Seeing the editorial pages of the Washington Times and Washington Post in agreement is a rare thing. Even rarer is to see an editorial on the same day, in the same location on the page, in each newspaper making the same point.
The issue in question was the decision by bureaucrats in Fairfax County, Virginia, to require that individuals and churches who feed the homeless must have health-department-approved, commercial-quality kitchens, or else be subject to civil penalties. The reasoning, apparently, was that it is better for people to go hungry than to risk food poisoning (as if the alternative, dumpster diving, is e coli-free).
Here's how the Washington Times put it in its December 1 editorial (titled "C'mon, Fairfax County"):
What's really happening here is the bureaucratization of charity. County officials have spotted inconsistent application of a law -- and they can't stand it. They see that churches and grandmas are allowed to donate below the regulatory radar, whereas others are not. So, per small minds and hobgoblins and all that, the Gradgrinds in Fairfax want the same rules to apply to everyone.Meanwhile, at the OP (that's what Timesers and old Washington Star scribes call the Washington Post, "the Other Paper"), news has reached the editorial writers that Fairfax has already reconsidered. The editorial ("Food Folly," also on December 1) said:
That's logically consistent, but unfriendly to spontaneous charity and common sense. The goal of homeless shelters continues to be a simple one: Feeding people who need to be fed. Let's not let the perfect be the enemy of the good.
WHEN FAIRFAX officials tried to put the kibosh on donations of home-cooked food to homeless shelters, they didn't figure they would get egg on their faces. Thankfully, though, common sense prevailed, and a worthwhile program to help the homeless will be allowed to continue....Halfway across the country, in Chicago, city officials reached a supremely silly decision: Prohibiting the marketing of the new movie called "The Nativity Story" from the annual Christkindlmarket (that's "Christ child market" in German). The purported reason? Promoting a film with a religious theme is "too commercial" for a public space filled with vendors hawking trinkets, gifts, food, and Christmas decorations.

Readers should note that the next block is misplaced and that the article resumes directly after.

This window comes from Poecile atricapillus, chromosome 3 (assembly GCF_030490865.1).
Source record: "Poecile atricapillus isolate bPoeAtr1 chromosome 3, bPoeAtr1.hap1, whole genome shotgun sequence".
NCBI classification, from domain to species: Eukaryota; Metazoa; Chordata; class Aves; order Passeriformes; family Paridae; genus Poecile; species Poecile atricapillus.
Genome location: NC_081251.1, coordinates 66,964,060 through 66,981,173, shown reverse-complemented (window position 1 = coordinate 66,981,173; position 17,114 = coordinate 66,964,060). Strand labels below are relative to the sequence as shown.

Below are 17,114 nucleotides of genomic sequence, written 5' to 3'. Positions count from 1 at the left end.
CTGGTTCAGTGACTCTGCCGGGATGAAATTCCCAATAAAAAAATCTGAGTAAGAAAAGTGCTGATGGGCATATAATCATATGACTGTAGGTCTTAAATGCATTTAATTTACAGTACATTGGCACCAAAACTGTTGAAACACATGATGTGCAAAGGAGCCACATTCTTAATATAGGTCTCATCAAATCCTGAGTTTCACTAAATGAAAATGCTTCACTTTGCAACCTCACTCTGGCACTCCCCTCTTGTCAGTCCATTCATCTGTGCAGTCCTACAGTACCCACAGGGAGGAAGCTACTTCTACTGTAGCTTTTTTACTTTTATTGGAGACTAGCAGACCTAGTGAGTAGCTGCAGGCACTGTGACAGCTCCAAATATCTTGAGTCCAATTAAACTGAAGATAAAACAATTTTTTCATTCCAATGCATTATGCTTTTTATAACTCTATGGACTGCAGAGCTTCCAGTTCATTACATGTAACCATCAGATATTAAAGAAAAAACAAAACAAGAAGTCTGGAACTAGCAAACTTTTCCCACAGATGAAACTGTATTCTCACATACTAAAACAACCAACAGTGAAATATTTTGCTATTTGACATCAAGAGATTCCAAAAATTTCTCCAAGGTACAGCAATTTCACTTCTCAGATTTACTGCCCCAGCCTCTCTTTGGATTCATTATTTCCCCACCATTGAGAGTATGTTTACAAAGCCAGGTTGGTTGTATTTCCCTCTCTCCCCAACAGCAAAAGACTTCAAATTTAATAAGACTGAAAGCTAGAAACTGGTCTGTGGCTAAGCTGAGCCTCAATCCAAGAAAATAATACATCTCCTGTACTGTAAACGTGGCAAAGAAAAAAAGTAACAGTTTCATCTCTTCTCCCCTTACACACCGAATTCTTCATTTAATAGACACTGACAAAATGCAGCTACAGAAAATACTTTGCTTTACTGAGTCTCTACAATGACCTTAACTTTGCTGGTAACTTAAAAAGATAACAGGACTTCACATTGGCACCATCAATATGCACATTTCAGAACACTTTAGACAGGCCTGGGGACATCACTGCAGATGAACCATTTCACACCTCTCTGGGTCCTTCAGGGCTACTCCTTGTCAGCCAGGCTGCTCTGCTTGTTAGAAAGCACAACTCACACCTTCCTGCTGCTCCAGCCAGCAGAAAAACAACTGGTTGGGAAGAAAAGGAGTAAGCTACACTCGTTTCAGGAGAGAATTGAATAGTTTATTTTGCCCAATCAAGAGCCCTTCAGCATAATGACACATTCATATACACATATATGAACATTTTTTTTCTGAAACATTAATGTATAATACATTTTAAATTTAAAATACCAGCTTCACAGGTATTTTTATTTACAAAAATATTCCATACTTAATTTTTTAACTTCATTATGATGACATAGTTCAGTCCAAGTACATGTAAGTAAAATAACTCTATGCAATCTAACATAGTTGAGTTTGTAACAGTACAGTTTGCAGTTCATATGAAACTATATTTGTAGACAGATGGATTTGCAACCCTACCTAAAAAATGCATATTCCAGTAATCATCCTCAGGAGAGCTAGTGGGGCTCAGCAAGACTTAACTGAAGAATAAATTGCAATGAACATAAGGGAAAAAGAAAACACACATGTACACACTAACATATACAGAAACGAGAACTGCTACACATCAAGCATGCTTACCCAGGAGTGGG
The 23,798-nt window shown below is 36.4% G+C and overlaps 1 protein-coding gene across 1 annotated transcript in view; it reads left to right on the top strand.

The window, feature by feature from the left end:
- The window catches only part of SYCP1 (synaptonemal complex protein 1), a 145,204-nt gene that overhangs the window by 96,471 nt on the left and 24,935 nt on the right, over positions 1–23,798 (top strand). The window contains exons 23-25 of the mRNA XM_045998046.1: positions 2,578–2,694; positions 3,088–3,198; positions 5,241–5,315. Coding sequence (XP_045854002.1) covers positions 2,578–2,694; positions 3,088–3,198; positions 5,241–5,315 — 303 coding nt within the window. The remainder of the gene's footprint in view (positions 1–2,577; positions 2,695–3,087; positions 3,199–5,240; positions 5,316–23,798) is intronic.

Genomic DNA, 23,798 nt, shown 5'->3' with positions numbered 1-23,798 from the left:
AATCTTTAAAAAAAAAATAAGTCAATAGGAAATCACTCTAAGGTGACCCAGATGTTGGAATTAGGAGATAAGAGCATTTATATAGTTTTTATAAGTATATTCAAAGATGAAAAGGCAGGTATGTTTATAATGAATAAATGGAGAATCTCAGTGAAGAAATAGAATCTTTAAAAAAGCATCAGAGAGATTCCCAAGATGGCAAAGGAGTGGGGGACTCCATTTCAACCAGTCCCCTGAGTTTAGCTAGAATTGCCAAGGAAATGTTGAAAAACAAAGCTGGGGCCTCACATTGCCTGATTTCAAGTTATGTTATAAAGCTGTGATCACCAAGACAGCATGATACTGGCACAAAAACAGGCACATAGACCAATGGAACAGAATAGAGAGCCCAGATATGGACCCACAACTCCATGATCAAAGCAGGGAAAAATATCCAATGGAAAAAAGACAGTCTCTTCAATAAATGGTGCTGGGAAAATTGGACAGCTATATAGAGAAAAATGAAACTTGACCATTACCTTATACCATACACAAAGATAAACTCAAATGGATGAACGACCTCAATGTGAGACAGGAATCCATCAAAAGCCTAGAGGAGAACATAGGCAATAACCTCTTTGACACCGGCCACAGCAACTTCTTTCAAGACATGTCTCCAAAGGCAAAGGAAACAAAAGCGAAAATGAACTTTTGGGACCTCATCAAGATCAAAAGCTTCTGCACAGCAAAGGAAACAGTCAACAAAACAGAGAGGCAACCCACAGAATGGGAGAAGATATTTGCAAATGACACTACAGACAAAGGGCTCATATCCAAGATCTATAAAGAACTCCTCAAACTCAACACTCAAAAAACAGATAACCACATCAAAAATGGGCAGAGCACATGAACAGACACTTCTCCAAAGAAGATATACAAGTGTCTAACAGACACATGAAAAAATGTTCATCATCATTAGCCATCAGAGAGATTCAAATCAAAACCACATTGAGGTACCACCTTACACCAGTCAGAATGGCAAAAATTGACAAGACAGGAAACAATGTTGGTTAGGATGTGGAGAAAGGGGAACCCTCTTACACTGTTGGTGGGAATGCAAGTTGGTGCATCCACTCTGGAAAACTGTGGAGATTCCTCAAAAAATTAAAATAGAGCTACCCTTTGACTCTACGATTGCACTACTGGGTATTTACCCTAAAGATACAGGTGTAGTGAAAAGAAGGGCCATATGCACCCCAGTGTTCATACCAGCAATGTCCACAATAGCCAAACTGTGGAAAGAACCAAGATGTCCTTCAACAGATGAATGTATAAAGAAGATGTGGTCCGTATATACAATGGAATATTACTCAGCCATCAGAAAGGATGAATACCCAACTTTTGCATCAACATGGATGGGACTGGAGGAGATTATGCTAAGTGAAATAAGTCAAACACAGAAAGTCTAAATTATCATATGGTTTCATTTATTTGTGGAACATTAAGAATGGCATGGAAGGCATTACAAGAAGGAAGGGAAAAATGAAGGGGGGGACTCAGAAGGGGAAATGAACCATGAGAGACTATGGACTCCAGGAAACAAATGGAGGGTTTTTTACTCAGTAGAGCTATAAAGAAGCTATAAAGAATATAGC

The policy was overturned when Gerald E. Connolly (D), chairman of the Board of Supervisors, recognized its absurdity. No doubt he did not relish that Fairfax had become a national laughingstock....
We have no doubt that the zealous officials in this case were well-intentioned. But it is worrisome that they didn't realize that the very thing they said they were protecting -- the public health -- was undermined by their actions....
Here's what the Chicago Tribune editorial page had to say, calling the action "a clumsy attempt at political correctness":
The city refused to allow film clips from "The Nativity Story," a movie that depicts the biblical story of Mary, Joseph and the birth of Jesus. The filmmaker also was dropped as an event sponsor. Officials say the movie is too commercial.There are still 22 shopping days 'til Christmas. Stay tuned for more seasonal silliness. It's bound to happen.
Too commercial? In a downtown market where capitalism is in full throttle? That's like saying the Nativity display itself (and there is one, by the way, in the plaza) is too religious.
Veronica Resa, spokeswoman for the office of special events, told the Tribune earlier this week: "This particular incident is about a movie studio aggressively marketing a movie and trying to sell tickets to that movie."
Jim Law, the city's executive director of special events, initially called this a sensitivity issue for festival-goers. He said that showing scenes from the movie would be "insensitive to the many people of different faiths." That's people of different faiths who knowingly and willingly attend a traditional Christmas festival that includes carolers and a "holiday" tree, as well as an Islamic crescent and a Jewish menorah.